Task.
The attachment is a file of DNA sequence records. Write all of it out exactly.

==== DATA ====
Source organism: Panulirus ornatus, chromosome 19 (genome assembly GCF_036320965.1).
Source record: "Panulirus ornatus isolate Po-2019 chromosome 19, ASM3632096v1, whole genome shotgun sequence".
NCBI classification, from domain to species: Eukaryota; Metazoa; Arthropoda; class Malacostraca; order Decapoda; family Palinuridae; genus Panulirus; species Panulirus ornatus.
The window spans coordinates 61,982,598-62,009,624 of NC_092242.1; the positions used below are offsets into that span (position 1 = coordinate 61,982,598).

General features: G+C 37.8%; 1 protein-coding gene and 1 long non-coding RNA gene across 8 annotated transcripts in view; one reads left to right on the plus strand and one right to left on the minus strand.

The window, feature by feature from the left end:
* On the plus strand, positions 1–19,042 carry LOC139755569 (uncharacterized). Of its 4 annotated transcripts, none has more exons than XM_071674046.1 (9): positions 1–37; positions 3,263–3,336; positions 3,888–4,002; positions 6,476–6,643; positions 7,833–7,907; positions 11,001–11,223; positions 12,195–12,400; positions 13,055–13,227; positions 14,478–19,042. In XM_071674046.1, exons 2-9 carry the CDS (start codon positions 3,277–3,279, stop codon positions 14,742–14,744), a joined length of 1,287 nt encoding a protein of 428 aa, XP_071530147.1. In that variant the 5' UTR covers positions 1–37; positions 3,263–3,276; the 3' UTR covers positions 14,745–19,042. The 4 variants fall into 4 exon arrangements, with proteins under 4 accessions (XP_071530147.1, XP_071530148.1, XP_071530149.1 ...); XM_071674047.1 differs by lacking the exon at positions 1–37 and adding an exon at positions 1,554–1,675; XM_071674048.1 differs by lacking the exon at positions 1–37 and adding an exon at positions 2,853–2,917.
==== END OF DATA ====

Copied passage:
Source organism: Panulirus ornatus, chromosome 19 (genome assembly GCF_036320965.1).
Source record: "Panulirus ornatus isolate Po-2019 chromosome 19, ASM3632096v1, whole genome shotgun sequence".
NCBI classification, from domain to species: Eukaryota; Metazoa; Arthropoda; class Malacostraca; order Decapoda; family Palinuridae; genus Panulirus; species Panulirus ornatus.
The window spans coordinates 61,982,598-62,009,624 of NC_092242.1; the positions used below are offsets into that span (position 1 = coordinate 61,982,598).

General features: G+C 37.8%; 1 protein-coding gene and 1 long non-coding RNA gene across 8 annotated transcripts in view; one reads left to right on the plus strand and one right to left on the minus strand.

The window, feature by feature from the left end:
* On the plus strand, positions 1–19,042 carry LOC139755569 (uncharacterized). Of its 4 annotated transcripts, none has more exons than XM_071674046.1 (9): positions 1–37; positions 3,263–3,336; positions 3,888–4,002; positions 6,476–6,643; positions 7,833–7,907; positions 11,001–11,223; positions 12,195–12,400; positions 13,055–13,227; positions 14,478–19,042. In XM_071674046.1, exons 2-9 carry the CDS (start codon positions 3,277–3,279, stop codon positions 14,742–14,744), a joined length of 1,287 nt encoding a protein of 428 aa, XP_071530147.1. In that variant the 5' UTR covers positions 1–37; positions 3,263–3,276; the 3' UTR covers positions 14,745–19,042. The 4 variants fall into 4 exon arrangements, with proteins under 4 accessions (XP_071530147.1, XP_071530148.1, XP_071530149.1 ...); XM_071674047.1 differs by lacking the exon at positions 1–37 and adding an exon at positions 1,554–1,675; XM_071674048.1 differs by lacking the exon at positions 1–37 and adding an exon at positions 2,853–2,917.